Florida House passes bill requiring parental abortion consent

- Associated Press

Legislation that would require consent from a parent or guardian before a girl under 18 could obtain an abortion passed the Florida House on Wednesday night after a lengthy debate and amid questions about its constitutionality.

In this Friday, March 21, 2014, file photo a crown of thorns which was believed to have been worn by Jesus Christ and which was bought by King Louis IX in 1239 is presented at Notre Dame Cathedral in Paris. Paris' mayor, Anne Hidalgo, said a significant collection of art and holy objects inside the church had been recovered from the fire at Notre Dame cathedral. In a tweet later, she thanked firefighters and others who formed a human chain to save artifacts. "The crown of thorns, the tunic of St. Louis and many other major artifacts are now in a safe place," she wrote. (AP Photo/Remy de la Mauviniere, File)

Fire chaplain hailed as hero in Notre Dame blaze

Associated Press

For the chaplain of the Paris fire brigade, the hardest thing about the blaze at Notre Dame Cathedral was cracking the security codes to rescue its most precious relic.

Gov. Roy Cooper (D-N.C.) is shown in this undated file photo. On April 18, 2019, Mr. Cooper vetoed legislation that addresses a doctor's responsibilities if a late-term abortion results in an infant being born alive.(Associated Press) **FILE**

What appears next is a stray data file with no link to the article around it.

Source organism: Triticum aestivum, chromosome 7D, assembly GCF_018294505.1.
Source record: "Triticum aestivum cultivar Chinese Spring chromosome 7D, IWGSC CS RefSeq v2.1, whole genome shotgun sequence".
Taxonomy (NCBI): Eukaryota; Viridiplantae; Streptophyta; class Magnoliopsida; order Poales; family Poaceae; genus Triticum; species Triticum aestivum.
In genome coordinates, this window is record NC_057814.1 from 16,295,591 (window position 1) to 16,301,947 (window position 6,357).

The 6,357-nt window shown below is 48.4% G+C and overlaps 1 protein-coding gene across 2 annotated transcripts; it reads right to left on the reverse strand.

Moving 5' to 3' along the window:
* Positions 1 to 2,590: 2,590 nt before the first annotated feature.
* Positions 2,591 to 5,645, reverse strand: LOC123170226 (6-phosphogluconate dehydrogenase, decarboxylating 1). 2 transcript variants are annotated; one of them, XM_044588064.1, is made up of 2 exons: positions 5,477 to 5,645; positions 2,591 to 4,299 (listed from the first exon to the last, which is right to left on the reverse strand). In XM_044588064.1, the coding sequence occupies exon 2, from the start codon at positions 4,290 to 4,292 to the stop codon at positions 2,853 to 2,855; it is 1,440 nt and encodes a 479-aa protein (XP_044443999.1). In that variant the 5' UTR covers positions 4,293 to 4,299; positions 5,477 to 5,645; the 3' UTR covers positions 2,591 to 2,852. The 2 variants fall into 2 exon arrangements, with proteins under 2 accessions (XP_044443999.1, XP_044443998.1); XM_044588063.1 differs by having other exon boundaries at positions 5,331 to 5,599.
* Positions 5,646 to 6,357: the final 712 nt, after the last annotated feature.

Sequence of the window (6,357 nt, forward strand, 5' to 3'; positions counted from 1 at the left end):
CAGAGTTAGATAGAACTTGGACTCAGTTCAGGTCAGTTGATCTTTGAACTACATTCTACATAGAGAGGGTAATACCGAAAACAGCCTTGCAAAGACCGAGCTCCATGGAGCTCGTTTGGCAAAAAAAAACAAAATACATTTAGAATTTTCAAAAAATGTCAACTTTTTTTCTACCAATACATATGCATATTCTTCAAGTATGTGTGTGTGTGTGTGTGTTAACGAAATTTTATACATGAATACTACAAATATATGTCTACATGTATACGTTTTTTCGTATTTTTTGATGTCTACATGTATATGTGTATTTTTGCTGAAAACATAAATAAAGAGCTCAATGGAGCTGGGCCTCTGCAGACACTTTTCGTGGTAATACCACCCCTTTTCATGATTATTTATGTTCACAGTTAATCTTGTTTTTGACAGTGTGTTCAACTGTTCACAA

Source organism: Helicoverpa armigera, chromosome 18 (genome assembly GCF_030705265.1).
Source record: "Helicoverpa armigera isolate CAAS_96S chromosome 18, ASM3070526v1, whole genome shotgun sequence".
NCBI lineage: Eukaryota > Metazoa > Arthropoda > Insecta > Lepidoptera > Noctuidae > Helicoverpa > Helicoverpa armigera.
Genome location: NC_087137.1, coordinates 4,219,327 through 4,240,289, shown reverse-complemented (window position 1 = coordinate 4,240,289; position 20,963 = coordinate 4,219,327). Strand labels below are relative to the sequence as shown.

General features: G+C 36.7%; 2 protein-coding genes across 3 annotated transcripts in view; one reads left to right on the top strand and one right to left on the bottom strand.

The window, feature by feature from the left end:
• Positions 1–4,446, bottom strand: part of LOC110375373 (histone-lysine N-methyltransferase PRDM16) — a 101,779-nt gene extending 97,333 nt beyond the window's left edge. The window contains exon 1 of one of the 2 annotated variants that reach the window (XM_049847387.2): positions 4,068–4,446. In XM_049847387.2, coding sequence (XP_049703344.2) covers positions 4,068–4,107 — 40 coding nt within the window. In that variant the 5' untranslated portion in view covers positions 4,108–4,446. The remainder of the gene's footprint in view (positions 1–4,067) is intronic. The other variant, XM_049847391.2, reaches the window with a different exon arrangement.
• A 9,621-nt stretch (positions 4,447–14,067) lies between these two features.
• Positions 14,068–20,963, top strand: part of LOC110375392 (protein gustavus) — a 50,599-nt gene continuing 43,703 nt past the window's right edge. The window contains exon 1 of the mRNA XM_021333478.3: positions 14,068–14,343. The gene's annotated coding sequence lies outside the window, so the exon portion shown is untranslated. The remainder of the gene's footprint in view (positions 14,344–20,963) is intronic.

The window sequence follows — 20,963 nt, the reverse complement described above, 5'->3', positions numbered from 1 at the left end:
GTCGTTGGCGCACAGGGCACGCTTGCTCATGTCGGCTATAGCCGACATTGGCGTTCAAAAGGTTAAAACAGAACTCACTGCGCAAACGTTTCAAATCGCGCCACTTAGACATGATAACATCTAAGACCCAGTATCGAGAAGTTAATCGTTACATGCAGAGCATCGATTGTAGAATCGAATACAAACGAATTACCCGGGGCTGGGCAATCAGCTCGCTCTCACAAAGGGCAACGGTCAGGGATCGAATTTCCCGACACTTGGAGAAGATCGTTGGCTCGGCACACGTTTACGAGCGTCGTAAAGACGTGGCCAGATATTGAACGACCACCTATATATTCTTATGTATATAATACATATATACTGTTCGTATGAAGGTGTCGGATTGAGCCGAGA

North Carolina 'born-alive' abortion bill wins final passage

- Associated Press

North Carolina lawmakers have given final passage to a bill to require doctors and nurses to care for babies born alive during a failed late-term abortion, a measure critics say is really intended to intimidate abortion providers.

Smoke is seen in the interior of Notre Dame cathedral in Paris, Monday, April 15, 2019. A catastrophic fire engulfed the upper reaches of Paris' soaring Notre Dame Cathedral as it was undergoing renovations Monday, threatening one of the greatest architectural treasures of the Western world as tourists and Parisians looked on aghast from the streets below. (Philippe Wojazer/Pool via AP)

Focus shifts to 'sacred objects' in Notre Dame sacristy as flames extinguished

The world watched as social media and television cameras tracked the red, yellow and orange inferno spreading remorselessly across the roof of the 850-year-old national symbol. "It seems that they're saving the majority of the cathedral, but I can only imagine how much is lost inside."

Democratic Gov. Roy Cooper of North Carolina has criticized the measure through a spokeswoman, raising expectations he would veto it if it reaches his desk. (Associated Press)